- Now, if you have a weight, set it on top. The brine mixture should overflow a bit.
- Add your lid. I use both a crock and a mason jar.
- Depending on the temperature in your home, let the jar/crock sit for 7-14 days on the counter, away from a sunny window. The longer it ferments, the more benefits you’ll receive.
- This is all customizable to how you and your family like the texture.
What Salt to Use
Your salt definitely matters when making sauerkraut. I love using Redman’s Real Salt. It’s mined right here in the United States. You definitely do not want to use iodized salt. The salt is what is preserving your sauerkraut so you want a good quality one.
Homemade Raw Sauerkraut
- 1 Medium Head of Cabbage (I buy organic)
- 1-3 tbsp Real Pink Salt
- 1/2 tsp Caraway Seeds
- Remove the outer leaves from the cabbage and discard all but one.
- Chop the cabbage into thin strips and place in a bowl. Add the caraway seeds.
- Sprinkle the salt on top and let it rest for five minutes. Use your judgement on the salt. Start slowly with 1 tbsp and see how it tastes. You want it to taste salty but not over salty. If that makes sense haha.
- Now, massage the cabbage and salt together. You will quickly start to see the liquid that you will use as your brine.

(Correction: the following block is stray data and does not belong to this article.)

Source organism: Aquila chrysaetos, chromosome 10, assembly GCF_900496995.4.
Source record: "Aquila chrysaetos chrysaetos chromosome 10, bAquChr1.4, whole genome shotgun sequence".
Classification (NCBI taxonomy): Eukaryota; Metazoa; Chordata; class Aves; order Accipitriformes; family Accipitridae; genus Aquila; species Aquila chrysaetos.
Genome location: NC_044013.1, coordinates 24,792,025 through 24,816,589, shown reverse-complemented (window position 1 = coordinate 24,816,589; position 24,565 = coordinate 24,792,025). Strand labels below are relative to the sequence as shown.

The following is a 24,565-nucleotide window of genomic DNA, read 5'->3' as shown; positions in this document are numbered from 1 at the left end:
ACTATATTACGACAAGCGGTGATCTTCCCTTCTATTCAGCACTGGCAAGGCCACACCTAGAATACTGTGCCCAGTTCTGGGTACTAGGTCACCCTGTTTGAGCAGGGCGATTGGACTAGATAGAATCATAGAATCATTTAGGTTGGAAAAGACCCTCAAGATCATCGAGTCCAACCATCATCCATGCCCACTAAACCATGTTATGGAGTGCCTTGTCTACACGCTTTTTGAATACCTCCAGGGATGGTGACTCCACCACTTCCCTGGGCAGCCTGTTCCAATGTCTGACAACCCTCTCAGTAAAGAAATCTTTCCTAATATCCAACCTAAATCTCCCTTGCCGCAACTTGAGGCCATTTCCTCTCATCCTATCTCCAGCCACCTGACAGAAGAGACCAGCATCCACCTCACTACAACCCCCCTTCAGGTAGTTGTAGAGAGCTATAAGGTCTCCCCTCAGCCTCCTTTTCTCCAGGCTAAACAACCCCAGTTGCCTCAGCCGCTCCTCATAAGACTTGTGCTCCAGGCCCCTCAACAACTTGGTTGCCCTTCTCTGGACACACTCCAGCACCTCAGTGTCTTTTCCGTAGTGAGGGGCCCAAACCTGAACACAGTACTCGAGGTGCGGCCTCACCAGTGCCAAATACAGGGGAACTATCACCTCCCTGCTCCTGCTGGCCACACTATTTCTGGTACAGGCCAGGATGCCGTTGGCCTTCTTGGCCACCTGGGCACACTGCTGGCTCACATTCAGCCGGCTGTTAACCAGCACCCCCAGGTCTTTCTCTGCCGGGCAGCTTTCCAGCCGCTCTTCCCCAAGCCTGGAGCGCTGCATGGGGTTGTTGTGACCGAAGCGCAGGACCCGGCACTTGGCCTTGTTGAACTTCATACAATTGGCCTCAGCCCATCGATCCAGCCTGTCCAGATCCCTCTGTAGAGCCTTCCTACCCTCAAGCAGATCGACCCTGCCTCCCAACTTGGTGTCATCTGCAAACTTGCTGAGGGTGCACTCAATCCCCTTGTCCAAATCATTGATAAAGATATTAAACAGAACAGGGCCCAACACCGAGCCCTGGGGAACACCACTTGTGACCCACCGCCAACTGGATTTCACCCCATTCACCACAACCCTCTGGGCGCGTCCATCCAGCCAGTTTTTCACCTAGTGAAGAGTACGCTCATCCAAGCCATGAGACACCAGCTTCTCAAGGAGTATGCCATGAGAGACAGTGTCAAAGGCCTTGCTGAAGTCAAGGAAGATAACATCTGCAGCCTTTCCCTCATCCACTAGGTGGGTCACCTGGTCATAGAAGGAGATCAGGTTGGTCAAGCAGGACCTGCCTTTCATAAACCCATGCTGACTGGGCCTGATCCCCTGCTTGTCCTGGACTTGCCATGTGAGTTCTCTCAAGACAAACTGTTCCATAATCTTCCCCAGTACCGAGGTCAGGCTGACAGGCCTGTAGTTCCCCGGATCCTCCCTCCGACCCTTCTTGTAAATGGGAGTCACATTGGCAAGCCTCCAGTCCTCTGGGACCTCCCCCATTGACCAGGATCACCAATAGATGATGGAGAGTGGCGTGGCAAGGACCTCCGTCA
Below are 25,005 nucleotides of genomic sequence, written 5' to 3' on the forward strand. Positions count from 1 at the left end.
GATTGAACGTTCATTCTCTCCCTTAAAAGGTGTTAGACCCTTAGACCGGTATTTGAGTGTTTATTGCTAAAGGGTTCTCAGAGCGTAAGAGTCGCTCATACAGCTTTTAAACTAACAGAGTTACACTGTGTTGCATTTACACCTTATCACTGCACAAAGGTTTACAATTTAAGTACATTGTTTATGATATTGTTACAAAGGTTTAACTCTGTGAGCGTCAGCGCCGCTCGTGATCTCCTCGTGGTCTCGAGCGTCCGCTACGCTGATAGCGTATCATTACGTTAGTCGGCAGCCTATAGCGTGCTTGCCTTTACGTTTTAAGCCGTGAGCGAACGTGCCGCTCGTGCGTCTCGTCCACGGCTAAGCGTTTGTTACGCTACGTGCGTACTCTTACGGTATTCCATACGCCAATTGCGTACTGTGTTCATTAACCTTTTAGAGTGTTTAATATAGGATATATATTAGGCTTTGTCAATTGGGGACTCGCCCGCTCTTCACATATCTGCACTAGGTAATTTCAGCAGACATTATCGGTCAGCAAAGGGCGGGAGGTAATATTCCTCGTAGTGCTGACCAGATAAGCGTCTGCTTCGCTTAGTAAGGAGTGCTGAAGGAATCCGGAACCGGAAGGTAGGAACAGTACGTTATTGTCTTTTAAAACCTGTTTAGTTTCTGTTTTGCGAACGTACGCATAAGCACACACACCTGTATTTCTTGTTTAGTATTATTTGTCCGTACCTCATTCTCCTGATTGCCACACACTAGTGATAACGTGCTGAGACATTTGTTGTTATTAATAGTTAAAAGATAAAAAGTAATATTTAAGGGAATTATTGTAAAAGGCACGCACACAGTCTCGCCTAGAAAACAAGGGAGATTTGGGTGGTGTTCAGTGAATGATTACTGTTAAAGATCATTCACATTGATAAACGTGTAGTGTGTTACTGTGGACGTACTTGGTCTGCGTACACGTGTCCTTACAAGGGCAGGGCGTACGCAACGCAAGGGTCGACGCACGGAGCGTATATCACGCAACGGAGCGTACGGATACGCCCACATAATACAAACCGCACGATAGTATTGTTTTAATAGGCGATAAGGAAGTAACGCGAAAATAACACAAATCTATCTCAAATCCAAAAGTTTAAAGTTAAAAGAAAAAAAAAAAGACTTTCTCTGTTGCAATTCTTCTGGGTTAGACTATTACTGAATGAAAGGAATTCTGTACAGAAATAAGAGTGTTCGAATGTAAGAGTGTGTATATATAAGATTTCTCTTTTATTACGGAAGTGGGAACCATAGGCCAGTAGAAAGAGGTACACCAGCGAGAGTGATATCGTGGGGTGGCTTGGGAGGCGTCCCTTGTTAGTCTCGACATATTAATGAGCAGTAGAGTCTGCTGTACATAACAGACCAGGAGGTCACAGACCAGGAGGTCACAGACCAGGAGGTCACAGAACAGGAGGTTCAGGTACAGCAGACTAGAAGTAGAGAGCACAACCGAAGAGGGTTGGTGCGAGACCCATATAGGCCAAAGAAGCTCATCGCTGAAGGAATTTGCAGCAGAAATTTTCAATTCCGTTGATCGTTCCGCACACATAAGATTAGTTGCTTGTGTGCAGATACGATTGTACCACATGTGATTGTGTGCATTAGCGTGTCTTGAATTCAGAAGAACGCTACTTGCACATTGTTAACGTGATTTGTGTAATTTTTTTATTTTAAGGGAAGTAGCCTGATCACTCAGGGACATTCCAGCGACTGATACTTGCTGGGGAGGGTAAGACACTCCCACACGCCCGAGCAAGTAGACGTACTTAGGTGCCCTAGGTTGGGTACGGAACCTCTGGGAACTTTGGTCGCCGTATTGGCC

- Fill clean mason jars or you can use a crock. Save about 1-1/2 inch head space at the top.
- Pour that brine liquid over the cabbage. Make sure it covers it. If it didn't make quite enough, that's ok. You can just add some extra water.
- Next, take that outer cabbage leaf that you saved and place it on top.
- If you have a weight, put that on top of the cabbage leaf, making sure none of the sauerkraut is exposed.
- Put your lid on and sit on the counter for 7-14 days, depending on how warm your house is.
- Store in the refrigerator, up to a year.
- You can use a knife, food processor or mandolin to cut the cabbage.
- Make sure you don’t have any air pockets when you have packed all the cabbage in the jar/crock. You can use a knife to go in and out of the jar.
- Check the jar after a few days. You should start to see bubbles and that means it’s fermenting.
- If you find mold on top, just scrape that part off, clean your weight and add some more water and put the lid back on. Keep checking on it from time to time.
- The longer you let the sauerkraut ferment, the more beneficial it will be. It needs warmth. If you live in a cold climate, I recommend making it in the Spring or Summer.
- You can basically use any size jar and head of cabbage you want to. I’ve made mine in both the mason jars and the stoneware crock. They both turn out perfect. If using the crock, I’ll transfer the kraut into the mason jars for longer storage.
Tools You May Need
Real Salt – (Use code: lhsimpleliving) for a 15% discount
Pin For Later
Let me know if you end up making my raw sauerkraut recipe. It’s totally customizable as far as how much to make. Tag me over on Instagram (@lhsimpleliving). I love seeing everything ya’ll make. Here’s to great gut health and feel free to email me at [email protected] if you have any questions.